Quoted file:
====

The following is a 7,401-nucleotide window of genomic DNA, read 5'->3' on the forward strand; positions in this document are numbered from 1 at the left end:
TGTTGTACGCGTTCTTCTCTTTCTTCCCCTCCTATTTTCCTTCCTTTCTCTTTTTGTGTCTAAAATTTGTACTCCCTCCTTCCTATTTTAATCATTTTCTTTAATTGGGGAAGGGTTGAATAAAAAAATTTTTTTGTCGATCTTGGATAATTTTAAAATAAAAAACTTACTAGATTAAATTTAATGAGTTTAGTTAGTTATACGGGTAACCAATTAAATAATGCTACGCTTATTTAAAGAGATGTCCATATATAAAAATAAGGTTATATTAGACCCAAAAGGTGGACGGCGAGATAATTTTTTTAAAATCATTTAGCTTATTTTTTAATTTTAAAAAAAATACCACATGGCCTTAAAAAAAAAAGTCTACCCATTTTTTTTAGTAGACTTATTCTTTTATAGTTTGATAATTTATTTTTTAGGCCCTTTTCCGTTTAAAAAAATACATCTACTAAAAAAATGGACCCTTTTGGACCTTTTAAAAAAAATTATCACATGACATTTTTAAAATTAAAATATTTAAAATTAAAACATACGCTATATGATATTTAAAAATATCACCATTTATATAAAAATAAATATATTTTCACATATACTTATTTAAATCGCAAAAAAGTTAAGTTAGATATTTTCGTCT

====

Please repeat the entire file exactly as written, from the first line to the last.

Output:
The following is a 7,401-nucleotide window of genomic DNA, read 5'->3' on the forward strand; positions in this document are numbered from 1 at the left end:
TGTTGTACGCGTTCTTCTCTTTCTTCCCCTCCTATTTTCCTTCCTTTCTCTTTTTGTGTCTAAAATTTGTACTCCCTCCTTCCTATTTTAATCATTTTCTTTAATTGGGGAAGGGTTGAATAAAAAAATTTTTTTGTCGATCTTGGATAATTTTAAAATAAAAAACTTACTAGATTAAATTTAATGAGTTTAGTTAGTTATACGGGTAACCAATTAAATAATGCTACGCTTATTTAAAGAGATGTCCATATATAAAAATAAGGTTATATTAGACCCAAAAGGTGGACGGCGAGATAATTTTTTTAAAATCATTTAGCTTATTTTTTAATTTTAAAAAAAATACCACATGGCCTTAAAAAAAAAAGTCTACCCATTTTTTTTAGTAGACTTATTCTTTTATAGTTTGATAATTTATTTTTTAGGCCCTTTTCCGTTTAAAAAAATACATCTACTAAAAAAATGGACCCTTTTGGACCTTTTAAAAAAAATTATCACATGACATTTTTAAAATTAAAATATTTAAAATTAAAACATACGCTATATGATATTTAAAAATATCACCATTTATATAAAAATAAATATATTTTCACATATACTTATTTAAATCGCAAAAAAGTTAAGTTAGATATTTTCGTCT